Origins of the Troubadour Logo

I was (again) going through the photo archives over the long holiday weekend, and came across the set of photos from when/where I found the Troubadour that graces the top of these pages.

It was during our annual “Fall Tour” in 2010, which in October of that year took us to Eureka Springs, Arkansas. That summer had been pretty dry, and so I mostly remember that fall tour as being warm and brown, rather than cool and colorful — which is what we expect for a “fall tour.”

The Ozark Medieval Fortress near Lead Hill, AR

The Ozark Medieval Fortress near Lead Hill, AR

The hostess at the b&b where we stayed told us something we didn’t expect to hear: that there is medieval castle being built in the forest about an hour east of Eureka Springs. Sure enough, later that morning we found ourselves traipsing around the grounds of something called the Ozarks Medieval Fortress, where a contractor with some experience restoring old chateaus in France had commenced to building a small stone castle, using techniques much like those used in the 12th and 13th centuries.

While wandering the grounds, I happened upon this display, which described some aspects of life around such a dwelling and fortress during their heyday:

The Original Troubadour

I spent about 15 minutes photographing the sign from numerous angles, and when we got home extracted just the Troubadour element to use as the logo for this website, etc.

In its first incarnation, the Troubadour illustrated what I thought was going to be the gist of “Cohesion Arts” – “Fostering A New Troubadour in the Era of the Celestial Jukebox.” I’m still enamored of the seeming paradox in that juxtaposition. And while the original conception of “Cohesion Arts” (some kind of artists-management-collective) was set aside last summer, I still believe there is some merit in the notion that all this technology is actually restoring aspects of culture that were paved over in the era of mass production and broadcasting.

The "future" never did look like that, but the 1930s sure did.

The “future” never did look like that, but the 1930s sure did.

It may be hard to see it that way, because for most people, the perception of the future is colored by a hangover from the immediate past. We expect the future to be like the present – only more so. Like when you look at illustrations from, say, the 1920s or 30s, what you typically see is not so much a prediction of the future as a reflection of the ethos of that present era.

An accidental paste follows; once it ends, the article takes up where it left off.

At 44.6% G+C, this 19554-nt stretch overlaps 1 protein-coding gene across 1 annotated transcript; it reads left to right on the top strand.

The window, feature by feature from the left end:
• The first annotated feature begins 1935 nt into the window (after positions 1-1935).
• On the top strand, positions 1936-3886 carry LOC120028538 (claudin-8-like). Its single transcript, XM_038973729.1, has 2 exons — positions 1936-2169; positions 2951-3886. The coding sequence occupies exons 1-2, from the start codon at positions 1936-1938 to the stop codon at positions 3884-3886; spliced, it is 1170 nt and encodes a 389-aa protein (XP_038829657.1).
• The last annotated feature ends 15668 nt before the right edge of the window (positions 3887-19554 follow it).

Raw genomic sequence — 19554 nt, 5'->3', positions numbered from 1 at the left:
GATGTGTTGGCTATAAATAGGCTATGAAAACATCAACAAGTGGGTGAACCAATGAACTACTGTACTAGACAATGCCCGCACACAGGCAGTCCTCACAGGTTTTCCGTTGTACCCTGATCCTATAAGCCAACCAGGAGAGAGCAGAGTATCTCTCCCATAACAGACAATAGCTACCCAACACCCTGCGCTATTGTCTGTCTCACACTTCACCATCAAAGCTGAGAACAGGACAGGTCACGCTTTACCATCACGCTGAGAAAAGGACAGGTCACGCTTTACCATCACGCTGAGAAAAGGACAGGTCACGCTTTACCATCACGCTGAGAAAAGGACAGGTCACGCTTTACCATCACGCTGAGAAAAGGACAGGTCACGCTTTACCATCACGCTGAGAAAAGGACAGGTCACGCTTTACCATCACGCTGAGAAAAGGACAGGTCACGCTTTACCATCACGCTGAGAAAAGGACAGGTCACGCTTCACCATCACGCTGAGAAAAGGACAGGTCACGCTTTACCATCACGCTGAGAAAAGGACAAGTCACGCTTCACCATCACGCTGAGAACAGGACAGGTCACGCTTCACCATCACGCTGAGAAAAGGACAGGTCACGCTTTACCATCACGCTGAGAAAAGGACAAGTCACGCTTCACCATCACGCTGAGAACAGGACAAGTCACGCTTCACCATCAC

By same token, every time I hear a prediction that something happening today is “the future of… (insert subject here), I can’t help but hear extensions of an old paradigm that some are still trying to drag into the future.

And, as long as we are talking about troubadours, I can say that I find this tendency particularly true in the realm of music, where we continue to live in a hangover from the previous era, where we think we have been successful every time we somehow manage to adapt old forms to new technologies.The actual future remains elusive, and, particularly in the realm of music, I don’t think we have seen the full impact of digital technology. The download model is an extension of the product model – we’re still buying and selling discrete units. But once the streaming model settles in, the ultimate shift will be dramatic in ways that we have yet to foresee. Just the fact that there is so much objection to the business model makes me fairly certain that we haven’t got a clear grasp on what’s coming at us. So I’ll stick with the Troubadour, who at the very least is a reflection of a very different time, not just the time immediately before the one we are entering now. Besides, it came from a castle, and as you all should have figured out by now, I’m a sucker for castles.